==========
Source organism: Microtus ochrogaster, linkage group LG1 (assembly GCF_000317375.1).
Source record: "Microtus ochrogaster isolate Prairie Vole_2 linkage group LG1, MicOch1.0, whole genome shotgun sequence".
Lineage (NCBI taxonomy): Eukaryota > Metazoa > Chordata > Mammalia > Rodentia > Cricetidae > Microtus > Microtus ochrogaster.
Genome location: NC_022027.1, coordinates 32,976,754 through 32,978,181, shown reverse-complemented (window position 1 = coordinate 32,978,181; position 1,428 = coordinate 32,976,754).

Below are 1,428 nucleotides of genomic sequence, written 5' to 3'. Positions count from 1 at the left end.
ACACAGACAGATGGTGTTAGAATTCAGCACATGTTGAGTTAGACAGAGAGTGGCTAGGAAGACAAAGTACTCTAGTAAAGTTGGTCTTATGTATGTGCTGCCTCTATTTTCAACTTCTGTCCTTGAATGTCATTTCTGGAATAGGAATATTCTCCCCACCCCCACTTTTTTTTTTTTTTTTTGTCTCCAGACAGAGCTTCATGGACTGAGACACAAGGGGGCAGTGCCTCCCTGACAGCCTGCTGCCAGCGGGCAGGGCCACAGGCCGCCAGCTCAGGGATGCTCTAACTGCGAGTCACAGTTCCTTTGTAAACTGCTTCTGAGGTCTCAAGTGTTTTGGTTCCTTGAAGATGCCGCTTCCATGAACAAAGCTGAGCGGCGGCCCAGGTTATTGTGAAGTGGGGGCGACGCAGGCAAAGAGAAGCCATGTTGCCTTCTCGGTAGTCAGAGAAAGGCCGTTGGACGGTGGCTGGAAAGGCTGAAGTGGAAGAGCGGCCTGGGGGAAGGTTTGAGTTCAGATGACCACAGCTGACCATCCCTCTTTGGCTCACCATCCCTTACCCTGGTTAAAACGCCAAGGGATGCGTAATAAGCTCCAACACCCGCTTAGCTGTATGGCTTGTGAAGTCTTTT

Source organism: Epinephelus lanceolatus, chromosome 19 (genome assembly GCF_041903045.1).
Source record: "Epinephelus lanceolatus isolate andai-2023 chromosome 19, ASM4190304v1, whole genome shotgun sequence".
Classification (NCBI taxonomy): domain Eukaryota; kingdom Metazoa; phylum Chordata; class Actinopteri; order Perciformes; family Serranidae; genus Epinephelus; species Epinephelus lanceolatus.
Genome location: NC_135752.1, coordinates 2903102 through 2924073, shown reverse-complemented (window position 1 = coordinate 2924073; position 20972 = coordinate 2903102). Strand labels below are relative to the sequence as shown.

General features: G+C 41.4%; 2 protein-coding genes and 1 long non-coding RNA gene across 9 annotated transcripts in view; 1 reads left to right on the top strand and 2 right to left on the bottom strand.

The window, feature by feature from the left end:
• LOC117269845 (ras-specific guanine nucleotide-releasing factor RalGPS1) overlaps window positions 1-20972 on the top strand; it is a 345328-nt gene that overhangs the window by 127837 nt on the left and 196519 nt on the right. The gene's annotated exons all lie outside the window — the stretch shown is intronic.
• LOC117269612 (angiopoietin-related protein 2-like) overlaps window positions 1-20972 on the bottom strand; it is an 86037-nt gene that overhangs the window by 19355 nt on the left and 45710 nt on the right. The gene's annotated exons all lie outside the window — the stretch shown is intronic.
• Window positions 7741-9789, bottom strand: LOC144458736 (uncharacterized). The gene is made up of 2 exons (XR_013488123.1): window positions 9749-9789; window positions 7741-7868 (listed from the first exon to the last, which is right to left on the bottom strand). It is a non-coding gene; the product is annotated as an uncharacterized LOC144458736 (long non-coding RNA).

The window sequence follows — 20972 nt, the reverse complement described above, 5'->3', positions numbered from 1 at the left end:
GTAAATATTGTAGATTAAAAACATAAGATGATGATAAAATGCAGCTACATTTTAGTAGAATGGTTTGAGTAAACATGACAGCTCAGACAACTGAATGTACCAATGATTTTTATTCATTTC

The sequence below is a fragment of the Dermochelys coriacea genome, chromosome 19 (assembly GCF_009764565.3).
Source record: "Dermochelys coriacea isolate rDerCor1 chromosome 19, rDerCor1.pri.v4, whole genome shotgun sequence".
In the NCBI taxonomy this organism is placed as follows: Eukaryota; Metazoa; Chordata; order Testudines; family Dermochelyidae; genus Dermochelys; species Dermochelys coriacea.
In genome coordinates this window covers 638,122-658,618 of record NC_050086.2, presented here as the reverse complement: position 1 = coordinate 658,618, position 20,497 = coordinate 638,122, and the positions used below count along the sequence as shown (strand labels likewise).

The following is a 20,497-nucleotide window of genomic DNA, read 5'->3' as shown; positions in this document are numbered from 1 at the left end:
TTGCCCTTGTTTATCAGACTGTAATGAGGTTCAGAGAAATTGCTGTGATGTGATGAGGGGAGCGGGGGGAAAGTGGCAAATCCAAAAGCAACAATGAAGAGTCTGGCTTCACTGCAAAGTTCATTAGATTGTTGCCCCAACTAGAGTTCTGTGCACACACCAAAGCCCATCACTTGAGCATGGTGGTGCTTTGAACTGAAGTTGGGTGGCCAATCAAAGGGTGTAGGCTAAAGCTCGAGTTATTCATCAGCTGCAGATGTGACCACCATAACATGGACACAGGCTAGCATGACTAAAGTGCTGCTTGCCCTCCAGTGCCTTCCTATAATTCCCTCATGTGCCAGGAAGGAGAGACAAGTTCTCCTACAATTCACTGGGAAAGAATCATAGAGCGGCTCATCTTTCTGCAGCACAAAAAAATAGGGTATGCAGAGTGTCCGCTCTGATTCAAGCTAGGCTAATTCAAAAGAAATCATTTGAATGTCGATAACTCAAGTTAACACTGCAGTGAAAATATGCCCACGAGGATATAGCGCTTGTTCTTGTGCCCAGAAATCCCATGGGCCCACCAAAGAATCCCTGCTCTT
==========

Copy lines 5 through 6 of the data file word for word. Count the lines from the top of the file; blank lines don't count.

Below are 1,428 nucleotides of genomic sequence, written 5' to 3'. Positions count from 1 at the left end.
ACACAGACAGATGGTGTTAGAATTCAGCACATGTTGAGTTAGACAGAGAGTGGCTAGGAAGACAAAGTACTCTAGTAAAGTTGGTCTTATGTATGTGCTGCCTCTATTTTCAACTTCTGTCCTTGAATGTCATTTCTGGAATAGGAATATTCTCCCCACCCCCACTTTTTTTTTTTTTTTTTGTCTCCAGACAGAGCTTCATGGACTGAGACACAAGGGGGCAGTGCCTCCCTGACAGCCTGCTGCCAGCGGGCAGGGCCACAGGCCGCCAGCTCAGGGATGCTCTAACTGCGAGTCACAGTTCCTTTGTAAACTGCTTCTGAGGTCTCAAGTGTTTTGGTTCCTTGAAGATGCCGCTTCCATGAACAAAGCTGAGCGGCGGCCCAGGTTATTGTGAAGTGGGGGCGACGCAGGCAAAGAGAAGCCATGTTGCCTTCTCGGTAGTCAGAGAAAGGCCGTTGGACGGTGGCTGGAAAGGCTGAAGTGGAAGAGCGGCCTGGGGGAAGGTTTGAGTTCAGATGACCACAGCTGACCATCCCTCTTTGGCTCACCATCCCTTACCCTGGTTAAAACGCCAAGGGATGCGTAATAAGCTCCAACACCCGCTTAGCTGTATGGCTTGTGAAGTCTTTT